RECENTLY my hometown of Rockhampton played host to Federal Minister for Agriculture, Drought and Emergency Management, the Honourable David Littleproud MP. The Minister was in town to talk about the hot topic of the Federal Budget. It was great to be able to attend a roundtable with other industry representative groups and stakeholders in the agriculture industry.
The Minister was able to listen to our concerns and take them back to Canberra with him. It was very pleasing to hear extra funding has been allocated to biosecurity.
Egg Farmers of Australia have recently put together its Strategic Plan, which outlines that biosecurity is a topic always in the forefront of our minds. One particular issue that has been raised is egg exemptions when it comes to egg stamping. Egg Farmers of Australia, with input from farmer members and stakeholders, has put forward its positioning by writing to government officials and bringing this matter to their attention.
Egg Farmers of Australia’s position is that if a producer sells just one egg, they must have accreditation – all exemptions to egg stamping must cease to ensure traceability and provenance of eggs. NSW, ACT, Victoria and Tasmania are states that still have exemptions.
Food Standards Australia New Zealand requires individual eggs and egg products to be marked with a ‘unique identifier’. To comply with this, all egg producers must stamp their eggs with a unique code. The process is regulated by the states, so producers must refer to the requirements of the state in which their eggs are packed.
Each state differs in their approach to egg stamping, and rules for each state can be found in the guide from Australian Eggs – australianeggs.org.au/what-we-do/leading-research/egg-stamping As eggs are being distributed and moved across borders, it is difficult to trace them, particularly with the different rules and regulations for each state (see table).
Our volunteer Board members provide updates regularly at Board meetings on what is happening around the country. There is never a dull moment in the egg industry with October 9 being World Egg Day! Egg Farmers of Australia staff celebrated by hosting dinner with all dishes being egg related, in support of our farmers.
With the many additional processes required to protect workers and the community from COVID-19, the main focus is on COVID preparedness – with the development of protocols for dealing with a positive case in a workforce – which could then be accepted and endorsed by health authorities.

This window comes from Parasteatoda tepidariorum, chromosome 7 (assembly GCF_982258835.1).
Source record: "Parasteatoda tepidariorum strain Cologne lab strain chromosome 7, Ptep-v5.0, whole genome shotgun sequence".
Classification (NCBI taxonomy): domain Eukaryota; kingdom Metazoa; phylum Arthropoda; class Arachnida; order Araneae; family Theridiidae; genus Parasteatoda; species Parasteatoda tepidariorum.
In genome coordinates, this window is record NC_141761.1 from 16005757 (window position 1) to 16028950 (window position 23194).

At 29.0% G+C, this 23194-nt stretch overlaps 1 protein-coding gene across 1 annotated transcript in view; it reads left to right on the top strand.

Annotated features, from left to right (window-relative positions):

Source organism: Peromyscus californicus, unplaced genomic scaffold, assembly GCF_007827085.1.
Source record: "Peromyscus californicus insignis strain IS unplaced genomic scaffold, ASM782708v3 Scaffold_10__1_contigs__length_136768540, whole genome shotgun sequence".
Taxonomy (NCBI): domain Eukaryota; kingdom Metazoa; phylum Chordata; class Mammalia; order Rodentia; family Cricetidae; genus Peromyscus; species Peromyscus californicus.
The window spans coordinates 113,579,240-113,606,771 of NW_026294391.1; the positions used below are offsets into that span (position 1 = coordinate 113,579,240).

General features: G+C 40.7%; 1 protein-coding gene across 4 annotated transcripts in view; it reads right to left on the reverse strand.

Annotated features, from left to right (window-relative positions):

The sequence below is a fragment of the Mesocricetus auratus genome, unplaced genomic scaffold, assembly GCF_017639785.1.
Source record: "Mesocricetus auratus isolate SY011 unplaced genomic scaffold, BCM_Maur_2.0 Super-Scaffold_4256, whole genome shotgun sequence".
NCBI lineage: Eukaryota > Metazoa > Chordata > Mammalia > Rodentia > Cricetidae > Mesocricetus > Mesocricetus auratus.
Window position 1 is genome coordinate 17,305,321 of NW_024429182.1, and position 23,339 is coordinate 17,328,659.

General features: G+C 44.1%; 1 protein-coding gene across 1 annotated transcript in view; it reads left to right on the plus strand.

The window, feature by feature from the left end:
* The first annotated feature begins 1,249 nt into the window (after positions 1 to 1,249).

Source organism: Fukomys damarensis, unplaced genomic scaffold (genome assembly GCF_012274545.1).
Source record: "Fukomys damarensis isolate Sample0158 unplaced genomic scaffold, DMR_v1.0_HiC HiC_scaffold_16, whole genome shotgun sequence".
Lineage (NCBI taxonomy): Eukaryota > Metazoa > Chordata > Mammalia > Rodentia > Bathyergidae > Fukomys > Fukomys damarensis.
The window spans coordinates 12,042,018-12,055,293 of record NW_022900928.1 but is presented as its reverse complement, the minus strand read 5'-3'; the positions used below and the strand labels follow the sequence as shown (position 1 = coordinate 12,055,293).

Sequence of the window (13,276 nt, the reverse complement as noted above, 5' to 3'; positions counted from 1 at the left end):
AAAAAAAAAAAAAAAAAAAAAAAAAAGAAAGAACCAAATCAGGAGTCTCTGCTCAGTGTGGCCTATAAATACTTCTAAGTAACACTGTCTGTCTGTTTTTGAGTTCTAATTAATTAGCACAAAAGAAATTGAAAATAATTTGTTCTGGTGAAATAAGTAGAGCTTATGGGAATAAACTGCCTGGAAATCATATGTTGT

With the Queensland Government now in caretaker mode, we look forward to the outcome of the election to continue our work with the Minister and government officials. Illegal farm raids have been occurring in the state and in one instance resulted in access by 30 activists to a piggery via an egg farm in southern Queensland in early October. We will continue to work with other intensive industries to consider approaches to address the increasing incidents of breaches of biosecurity and trespass laws.
NSW egg farmers are getting on with the job of providing eggs to consumers, while working within the confines of the COVID world we are now faced with. This means increased staffing and production costs to ensure workers and the community are kept safe during this time.
Eggs are a staple in most Australian shopping trollies and, with eggs being a very cost-effective source of protein, our farmers are making sure there is a steady supply.
Victoria’s poultry industry has faced various challenges over the past few months, including the recent avian influenza outbreak at the end of July. Egg Farmers of Australia have been working tirelessly with the relevant government departments and officials to ensure that in coming weeks and months Victoria is declared free of AI and able to continue supplying eggs, not only to Victoria, but to our important export markets.
Australian eggs are produced under strict animal welfare standards and food safety guidelines, making them a highly sought-after product by all.
Our Victorian farmers should be congratulated on their strength and sense of community in working with the state government under such tough circumstances. Now, with the housing order lifted, farmers are able to get back to what they do best!
South Australia and Tasmania
To ensure our farmers were recognised for the great work they do, the members of parliament and ministers were reminded of World Egg Day.
We keep in regular contact with government officials and ministers to ensure they are kept up to date on issues facing the industry, and have provided letters recently outlining issues such as spent hens, egg stamping, wild birds and animal welfare standards and guidelines.
As with all other states, COVID preparedness and management is extremely significant, however costly. Of importance is farm safety and prevention, with farm safety workshops being held and attended by farmers in South Australia. Earlier predictions for record crops and rainfall have remained consistent and are appreciated by our farmers.
To ensure our ‘farmers voice’ is being heard, we maintain contact with departmental officers to update them on issues of concern to our industry. A meeting was held with Department of Primary Industry and Regional Development representatives to discuss issues of traceability and egg stamping processes in Western Australia.
Legislation regarding the Animal Welfare and Trespass Bill has also been a focus. After lobbying to the Nationals WA and independent parties, the Animal Welfare and Trespass Bill was debated in parliament in early September.
No decision has been passed on the bill, and with parliament in WA heading into caretaker mode in November, it seems unlikely to occur until the resumption of parliament after the March election. Commercial Egg Producers Association of WA will be holding the Annual General Meeting on Friday October 23, with CEPA hosting sundowner drinks for guests after the AGM.